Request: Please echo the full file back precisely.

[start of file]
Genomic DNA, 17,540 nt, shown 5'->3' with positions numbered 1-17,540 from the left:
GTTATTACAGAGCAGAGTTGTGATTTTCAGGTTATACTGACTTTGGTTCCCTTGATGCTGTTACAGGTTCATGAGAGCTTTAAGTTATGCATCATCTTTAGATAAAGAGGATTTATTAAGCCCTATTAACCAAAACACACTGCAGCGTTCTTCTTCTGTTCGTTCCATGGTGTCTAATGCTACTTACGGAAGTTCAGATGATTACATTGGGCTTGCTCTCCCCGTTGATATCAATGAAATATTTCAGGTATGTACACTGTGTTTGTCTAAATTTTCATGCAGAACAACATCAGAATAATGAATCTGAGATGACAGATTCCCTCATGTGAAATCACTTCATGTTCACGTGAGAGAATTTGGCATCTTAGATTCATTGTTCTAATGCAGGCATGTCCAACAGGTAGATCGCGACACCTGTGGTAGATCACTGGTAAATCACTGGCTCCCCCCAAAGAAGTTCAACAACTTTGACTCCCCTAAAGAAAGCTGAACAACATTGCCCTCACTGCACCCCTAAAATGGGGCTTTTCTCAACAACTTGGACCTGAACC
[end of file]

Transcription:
Genomic DNA, 17,540 nt, shown 5'->3' with positions numbered 1-17,540 from the left:
GTTATTACAGAGCAGAGTTGTGATTTTCAGGTTATACTGACTTTGGTTCCCTTGATGCTGTTACAGGTTCATGAGAGCTTTAAGTTATGCATCATCTTTAGATAAAGAGGATTTATTAAGCCCTATTAACCAAAACACACTGCAGCGTTCTTCTTCTGTTCGTTCCATGGTGTCTAATGCTACTTACGGAAGTTCAGATGATTACATTGGGCTTGCTCTCCCCGTTGATATCAATGAAATATTTCAGGTATGTACACTGTGTTTGTCTAAATTTTCATGCAGAACAACATCAGAATAATGAATCTGAGATGACAGATTCCCTCATGTGAAATCACTTCATGTTCACGTGAGAGAATTTGGCATCTTAGATTCATTGTTCTAATGCAGGCATGTCCAACAGGTAGATCGCGACACCTGTGGTAGATCACTGGTAAATCACTGGCTCCCCCCAAAGAAGTTCAACAACTTTGACTCCCCTAAAGAAAGCTGAACAACATTGCCCTCACTGCACCCCTAAAATGGGGCTTTTCTCAACAACTTGGACCTGAACC